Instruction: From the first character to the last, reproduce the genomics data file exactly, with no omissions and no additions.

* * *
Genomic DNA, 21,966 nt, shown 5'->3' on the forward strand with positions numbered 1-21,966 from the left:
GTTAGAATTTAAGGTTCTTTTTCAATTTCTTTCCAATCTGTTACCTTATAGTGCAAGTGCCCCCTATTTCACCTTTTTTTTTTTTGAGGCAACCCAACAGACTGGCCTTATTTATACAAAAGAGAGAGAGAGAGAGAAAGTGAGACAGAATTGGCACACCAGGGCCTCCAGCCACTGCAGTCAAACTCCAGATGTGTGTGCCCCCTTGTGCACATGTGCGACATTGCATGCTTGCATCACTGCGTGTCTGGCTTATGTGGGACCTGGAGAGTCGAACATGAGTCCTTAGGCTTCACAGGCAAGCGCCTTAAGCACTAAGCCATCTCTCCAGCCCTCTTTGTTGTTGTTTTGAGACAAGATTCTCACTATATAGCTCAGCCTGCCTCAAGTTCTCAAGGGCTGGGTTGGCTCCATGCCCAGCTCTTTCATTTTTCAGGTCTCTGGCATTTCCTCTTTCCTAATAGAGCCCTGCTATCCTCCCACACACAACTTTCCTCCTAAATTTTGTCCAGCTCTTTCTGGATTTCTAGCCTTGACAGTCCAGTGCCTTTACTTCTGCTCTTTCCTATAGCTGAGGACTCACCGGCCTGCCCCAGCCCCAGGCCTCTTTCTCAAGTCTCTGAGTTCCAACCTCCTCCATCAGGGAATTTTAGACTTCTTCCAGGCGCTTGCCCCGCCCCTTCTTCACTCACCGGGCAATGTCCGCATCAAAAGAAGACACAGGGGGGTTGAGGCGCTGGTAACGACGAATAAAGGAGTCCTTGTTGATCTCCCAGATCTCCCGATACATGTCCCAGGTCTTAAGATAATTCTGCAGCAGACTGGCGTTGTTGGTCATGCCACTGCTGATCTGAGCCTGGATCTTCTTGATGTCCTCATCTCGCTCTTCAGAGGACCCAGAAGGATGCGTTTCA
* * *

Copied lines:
Genomic DNA, 21,966 nt, shown 5'->3' on the forward strand with positions numbered 1-21,966 from the left:
GTTAGAATTTAAGGTTCTTTTTCAATTTCTTTCCAATCTGTTACCTTATAGTGCAAGTGCCCCCTATTTCACCTTTTTTTTTTTTGAGGCAACCCAACAGACTGGCCTTATTTATACAAAAGAGAGAGAGAGAGAGAAAGTGAGACAGAATTGGCACACCAGGGCCTCCAGCCACTGCAGTCAAACTCCAGATGTGTGTGCCCCCTTGTGCACATGTGCGACATTGCATGCTTGCATCACTGCGTGTCTGGCTTATGTGGGACCTGGAGAGTCGAACATGAGTCCTTAGGCTTCACAGGCAAGCGCCTTAAGCACTAAGCCATCTCTCCAGCCCTCTTTGTTGTTGTTTTGAGACAAGATTCTCACTATATAGCTCAGCCTGCCTCAAGTTCTCAAGGGCTGGGTTGGCTCCATGCCCAGCTCTTTCATTTTTCAGGTCTCTGGCATTTCCTCTTTCCTAATAGAGCCCTGCTATCCTCCCACACACAACTTTCCTCCTAAATTTTGTCCAGCTCTTTCTGGATTTCTAGCCTTGACAGTCCAGTGCCTTTACTTCTGCTCTTTCCTATAGCTGAGGACTCACCGGCCTGCCCCAGCCCCAGGCCTCTTTCTCAAGTCTCTGAGTTCCAACCTCCTCCATCAGGGAATTTTAGACTTCTTCCAGGCGCTTGCCCCGCCCCTTCTTCACTCACCGGGCAATGTCCGCATCAAAAGAAGACACAGGGGGGTTGAGGCGCTGGTAACGACGAATAAAGGAGTCCTTGTTGATCTCCCAGATCTCCCGATACATGTCCCAGGTCTTAAGATAATTCTGCAGCAGACTGGCGTTGTTGGTCATGCCACTGCTGATCTGAGCCTGGATCTTCTTGATGTCCTCATCTCGCTCTTCAGAGGACCCAGAAGGATGCGTTTCA